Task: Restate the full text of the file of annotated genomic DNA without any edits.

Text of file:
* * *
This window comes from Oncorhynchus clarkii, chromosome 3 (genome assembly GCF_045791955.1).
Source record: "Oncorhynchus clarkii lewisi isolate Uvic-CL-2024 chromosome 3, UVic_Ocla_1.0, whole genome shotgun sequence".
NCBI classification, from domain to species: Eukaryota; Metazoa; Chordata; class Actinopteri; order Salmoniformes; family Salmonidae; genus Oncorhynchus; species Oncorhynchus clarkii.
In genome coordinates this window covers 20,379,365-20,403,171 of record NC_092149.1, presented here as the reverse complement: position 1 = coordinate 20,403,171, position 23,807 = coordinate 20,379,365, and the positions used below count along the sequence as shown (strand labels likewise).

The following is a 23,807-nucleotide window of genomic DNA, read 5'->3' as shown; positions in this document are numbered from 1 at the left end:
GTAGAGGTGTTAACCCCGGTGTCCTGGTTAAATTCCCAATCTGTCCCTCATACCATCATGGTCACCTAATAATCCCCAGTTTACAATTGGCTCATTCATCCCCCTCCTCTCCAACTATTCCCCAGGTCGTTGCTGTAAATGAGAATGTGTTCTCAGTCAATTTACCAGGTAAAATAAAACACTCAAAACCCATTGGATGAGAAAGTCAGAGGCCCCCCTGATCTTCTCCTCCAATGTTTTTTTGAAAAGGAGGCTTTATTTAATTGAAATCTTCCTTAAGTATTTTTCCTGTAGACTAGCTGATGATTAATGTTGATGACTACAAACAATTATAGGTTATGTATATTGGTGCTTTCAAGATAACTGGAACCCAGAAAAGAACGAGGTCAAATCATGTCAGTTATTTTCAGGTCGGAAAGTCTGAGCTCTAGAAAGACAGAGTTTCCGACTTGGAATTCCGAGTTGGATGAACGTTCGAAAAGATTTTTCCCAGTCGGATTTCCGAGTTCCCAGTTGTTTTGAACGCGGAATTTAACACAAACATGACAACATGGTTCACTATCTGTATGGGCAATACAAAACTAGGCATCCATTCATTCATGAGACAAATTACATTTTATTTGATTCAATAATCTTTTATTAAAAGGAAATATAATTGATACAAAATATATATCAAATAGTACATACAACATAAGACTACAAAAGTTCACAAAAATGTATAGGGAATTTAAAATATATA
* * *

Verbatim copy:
This window comes from Oncorhynchus clarkii, chromosome 3 (genome assembly GCF_045791955.1).
Source record: "Oncorhynchus clarkii lewisi isolate Uvic-CL-2024 chromosome 3, UVic_Ocla_1.0, whole genome shotgun sequence".
NCBI classification, from domain to species: Eukaryota; Metazoa; Chordata; class Actinopteri; order Salmoniformes; family Salmonidae; genus Oncorhynchus; species Oncorhynchus clarkii.
In genome coordinates this window covers 20,379,365-20,403,171 of record NC_092149.1, presented here as the reverse complement: position 1 = coordinate 20,403,171, position 23,807 = coordinate 20,379,365, and the positions used below count along the sequence as shown (strand labels likewise).

The following is a 23,807-nucleotide window of genomic DNA, read 5'->3' as shown; positions in this document are numbered from 1 at the left end:
GTAGAGGTGTTAACCCCGGTGTCCTGGTTAAATTCCCAATCTGTCCCTCATACCATCATGGTCACCTAATAATCCCCAGTTTACAATTGGCTCATTCATCCCCCTCCTCTCCAACTATTCCCCAGGTCGTTGCTGTAAATGAGAATGTGTTCTCAGTCAATTTACCAGGTAAAATAAAACACTCAAAACCCATTGGATGAGAAAGTCAGAGGCCCCCCTGATCTTCTCCTCCAATGTTTTTTTGAAAAGGAGGCTTTATTTAATTGAAATCTTCCTTAAGTATTTTTCCTGTAGACTAGCTGATGATTAATGTTGATGACTACAAACAATTATAGGTTATGTATATTGGTGCTTTCAAGATAACTGGAACCCAGAAAAGAACGAGGTCAAATCATGTCAGTTATTTTCAGGTCGGAAAGTCTGAGCTCTAGAAAGACAGAGTTTCCGACTTGGAATTCCGAGTTGGATGAACGTTCGAAAAGATTTTTCCCAGTCGGATTTCCGAGTTCCCAGTTGTTTTGAACGCGGAATTTAACACAAACATGACAACATGGTTCACTATCTGTATGGGCAATACAAAACTAGGCATCCATTCATTCATGAGACAAATTACATTTTATTTGATTCAATAATCTTTTATTAAAAGGAAATATAATTGATACAAAATATATATCAAATAGTACATACAACATAAGACTACAAAAGTTCACAAAAATGTATAGGGAATTTAAAATATATA